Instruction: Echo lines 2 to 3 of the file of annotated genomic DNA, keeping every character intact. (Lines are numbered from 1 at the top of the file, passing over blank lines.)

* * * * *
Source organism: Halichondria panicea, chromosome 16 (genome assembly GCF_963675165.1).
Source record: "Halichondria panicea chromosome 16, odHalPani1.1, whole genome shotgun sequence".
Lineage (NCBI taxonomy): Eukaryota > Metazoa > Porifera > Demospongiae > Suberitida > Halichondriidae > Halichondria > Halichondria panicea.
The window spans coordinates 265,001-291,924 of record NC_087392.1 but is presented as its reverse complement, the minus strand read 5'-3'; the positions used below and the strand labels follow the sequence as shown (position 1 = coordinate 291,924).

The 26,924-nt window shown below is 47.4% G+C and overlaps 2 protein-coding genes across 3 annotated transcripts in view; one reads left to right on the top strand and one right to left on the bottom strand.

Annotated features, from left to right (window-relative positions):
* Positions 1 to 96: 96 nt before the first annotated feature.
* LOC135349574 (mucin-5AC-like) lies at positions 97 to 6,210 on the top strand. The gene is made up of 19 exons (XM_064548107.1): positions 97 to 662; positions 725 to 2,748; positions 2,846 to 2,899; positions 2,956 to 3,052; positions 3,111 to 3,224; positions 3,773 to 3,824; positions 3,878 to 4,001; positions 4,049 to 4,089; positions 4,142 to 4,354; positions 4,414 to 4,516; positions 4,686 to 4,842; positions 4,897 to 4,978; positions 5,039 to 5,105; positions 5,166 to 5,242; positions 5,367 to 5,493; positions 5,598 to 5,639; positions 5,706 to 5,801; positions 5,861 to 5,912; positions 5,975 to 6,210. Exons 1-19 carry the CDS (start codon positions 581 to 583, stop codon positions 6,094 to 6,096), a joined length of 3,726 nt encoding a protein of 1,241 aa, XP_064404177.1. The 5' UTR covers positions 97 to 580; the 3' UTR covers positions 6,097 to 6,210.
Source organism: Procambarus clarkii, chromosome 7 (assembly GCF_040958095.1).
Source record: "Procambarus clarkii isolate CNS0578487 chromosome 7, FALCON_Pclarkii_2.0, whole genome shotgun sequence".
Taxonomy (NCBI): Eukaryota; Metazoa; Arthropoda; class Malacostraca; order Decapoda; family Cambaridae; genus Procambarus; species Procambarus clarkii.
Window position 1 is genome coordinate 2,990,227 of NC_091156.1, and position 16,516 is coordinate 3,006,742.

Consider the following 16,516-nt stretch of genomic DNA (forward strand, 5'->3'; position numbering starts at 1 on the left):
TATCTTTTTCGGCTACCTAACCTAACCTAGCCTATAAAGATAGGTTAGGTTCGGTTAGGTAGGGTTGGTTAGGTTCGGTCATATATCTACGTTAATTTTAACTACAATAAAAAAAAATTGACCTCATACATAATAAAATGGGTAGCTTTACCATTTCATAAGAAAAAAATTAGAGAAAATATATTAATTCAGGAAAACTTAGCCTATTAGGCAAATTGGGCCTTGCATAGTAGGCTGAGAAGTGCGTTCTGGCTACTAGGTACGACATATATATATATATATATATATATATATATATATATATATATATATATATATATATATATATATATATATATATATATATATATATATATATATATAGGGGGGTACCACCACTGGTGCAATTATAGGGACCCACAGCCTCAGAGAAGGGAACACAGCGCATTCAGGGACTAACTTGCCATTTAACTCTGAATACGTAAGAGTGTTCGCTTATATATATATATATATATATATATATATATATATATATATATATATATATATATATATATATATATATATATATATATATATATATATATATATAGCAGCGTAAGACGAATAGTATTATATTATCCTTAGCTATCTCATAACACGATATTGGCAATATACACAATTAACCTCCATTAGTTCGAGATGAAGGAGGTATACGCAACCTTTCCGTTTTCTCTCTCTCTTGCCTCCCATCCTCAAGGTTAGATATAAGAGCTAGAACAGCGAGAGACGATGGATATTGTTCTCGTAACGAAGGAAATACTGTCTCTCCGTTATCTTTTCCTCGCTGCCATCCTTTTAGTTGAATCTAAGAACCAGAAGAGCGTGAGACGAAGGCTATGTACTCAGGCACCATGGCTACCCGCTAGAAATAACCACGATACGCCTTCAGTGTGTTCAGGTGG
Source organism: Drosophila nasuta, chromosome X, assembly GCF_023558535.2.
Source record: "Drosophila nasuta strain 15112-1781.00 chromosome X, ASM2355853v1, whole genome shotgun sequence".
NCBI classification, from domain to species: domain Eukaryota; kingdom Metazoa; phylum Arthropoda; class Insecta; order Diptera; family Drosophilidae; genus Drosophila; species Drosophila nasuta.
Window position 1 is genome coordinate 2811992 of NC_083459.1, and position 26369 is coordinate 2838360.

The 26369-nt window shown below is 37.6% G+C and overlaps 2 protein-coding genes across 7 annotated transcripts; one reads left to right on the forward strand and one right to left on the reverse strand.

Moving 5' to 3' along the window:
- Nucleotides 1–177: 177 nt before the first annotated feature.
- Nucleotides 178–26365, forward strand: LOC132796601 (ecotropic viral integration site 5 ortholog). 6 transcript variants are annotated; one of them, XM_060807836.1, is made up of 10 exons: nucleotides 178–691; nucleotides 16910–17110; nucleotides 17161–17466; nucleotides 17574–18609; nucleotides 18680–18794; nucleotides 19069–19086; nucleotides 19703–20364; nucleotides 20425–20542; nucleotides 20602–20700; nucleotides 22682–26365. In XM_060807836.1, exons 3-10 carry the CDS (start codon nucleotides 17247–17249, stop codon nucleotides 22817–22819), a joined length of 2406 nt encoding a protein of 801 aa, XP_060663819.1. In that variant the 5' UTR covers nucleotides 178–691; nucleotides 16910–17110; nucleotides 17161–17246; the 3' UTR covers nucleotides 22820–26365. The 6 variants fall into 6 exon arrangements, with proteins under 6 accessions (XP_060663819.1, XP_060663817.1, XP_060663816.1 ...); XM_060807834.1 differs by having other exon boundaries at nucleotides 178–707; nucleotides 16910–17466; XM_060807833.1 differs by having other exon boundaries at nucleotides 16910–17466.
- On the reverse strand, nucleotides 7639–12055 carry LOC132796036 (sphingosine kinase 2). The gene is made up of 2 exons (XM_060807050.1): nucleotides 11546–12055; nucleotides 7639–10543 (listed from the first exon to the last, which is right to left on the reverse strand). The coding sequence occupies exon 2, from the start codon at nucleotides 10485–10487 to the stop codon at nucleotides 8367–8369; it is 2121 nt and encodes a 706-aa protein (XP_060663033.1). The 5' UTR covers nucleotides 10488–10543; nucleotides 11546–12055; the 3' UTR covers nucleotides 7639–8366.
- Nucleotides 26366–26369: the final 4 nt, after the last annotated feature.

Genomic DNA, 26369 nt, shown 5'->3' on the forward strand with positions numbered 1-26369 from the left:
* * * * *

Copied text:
Source record: "Halichondria panicea chromosome 16, odHalPani1.1, whole genome shotgun sequence".
Lineage (NCBI taxonomy): Eukaryota > Metazoa > Porifera > Demospongiae > Suberitida > Halichondriidae > Halichondria > Halichondria panicea.